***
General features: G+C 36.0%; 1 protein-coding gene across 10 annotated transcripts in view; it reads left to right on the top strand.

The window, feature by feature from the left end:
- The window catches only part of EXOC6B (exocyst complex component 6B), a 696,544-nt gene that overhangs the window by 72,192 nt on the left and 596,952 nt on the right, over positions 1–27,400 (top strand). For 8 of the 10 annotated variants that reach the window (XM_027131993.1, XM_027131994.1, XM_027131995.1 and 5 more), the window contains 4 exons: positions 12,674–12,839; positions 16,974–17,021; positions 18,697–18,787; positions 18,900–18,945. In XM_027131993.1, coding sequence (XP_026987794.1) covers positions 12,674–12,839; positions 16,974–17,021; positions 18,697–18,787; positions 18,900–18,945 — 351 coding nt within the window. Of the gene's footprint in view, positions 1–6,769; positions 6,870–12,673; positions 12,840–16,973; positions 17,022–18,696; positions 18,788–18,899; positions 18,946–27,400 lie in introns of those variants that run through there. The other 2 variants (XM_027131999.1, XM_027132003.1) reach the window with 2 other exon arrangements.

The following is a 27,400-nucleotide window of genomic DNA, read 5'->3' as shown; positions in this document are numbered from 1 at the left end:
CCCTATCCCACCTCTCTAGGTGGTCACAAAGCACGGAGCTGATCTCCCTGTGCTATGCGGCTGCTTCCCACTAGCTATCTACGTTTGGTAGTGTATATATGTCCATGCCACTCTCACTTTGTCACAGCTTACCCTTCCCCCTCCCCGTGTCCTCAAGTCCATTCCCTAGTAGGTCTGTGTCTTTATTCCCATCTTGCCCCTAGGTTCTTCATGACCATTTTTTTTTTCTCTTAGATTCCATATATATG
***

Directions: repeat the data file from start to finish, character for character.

General features: G+C 36.0%; 1 protein-coding gene across 10 annotated transcripts in view; it reads left to right on the top strand.

The window, feature by feature from the left end:
- The window catches only part of EXOC6B (exocyst complex component 6B), a 696,544-nt gene that overhangs the window by 72,192 nt on the left and 596,952 nt on the right, over positions 1–27,400 (top strand). For 8 of the 10 annotated variants that reach the window (XM_027131993.1, XM_027131994.1, XM_027131995.1 and 5 more), the window contains 4 exons: positions 12,674–12,839; positions 16,974–17,021; positions 18,697–18,787; positions 18,900–18,945. In XM_027131993.1, coding sequence (XP_026987794.1) covers positions 12,674–12,839; positions 16,974–17,021; positions 18,697–18,787; positions 18,900–18,945 — 351 coding nt within the window. Of the gene's footprint in view, positions 1–6,769; positions 6,870–12,673; positions 12,840–16,973; positions 17,022–18,696; positions 18,788–18,899; positions 18,946–27,400 lie in introns of those variants that run through there. The other 2 variants (XM_027131999.1, XM_027132003.1) reach the window with 2 other exon arrangements.

The following is a 27,400-nucleotide window of genomic DNA, read 5'->3' as shown; positions in this document are numbered from 1 at the left end:
CCCTATCCCACCTCTCTAGGTGGTCACAAAGCACGGAGCTGATCTCCCTGTGCTATGCGGCTGCTTCCCACTAGCTATCTACGTTTGGTAGTGTATATATGTCCATGCCACTCTCACTTTGTCACAGCTTACCCTTCCCCCTCCCCGTGTCCTCAAGTCCATTCCCTAGTAGGTCTGTGTCTTTATTCCCATCTTGCCCCTAGGTTCTTCATGACCATTTTTTTTTTCTCTTAGATTCCATATATATG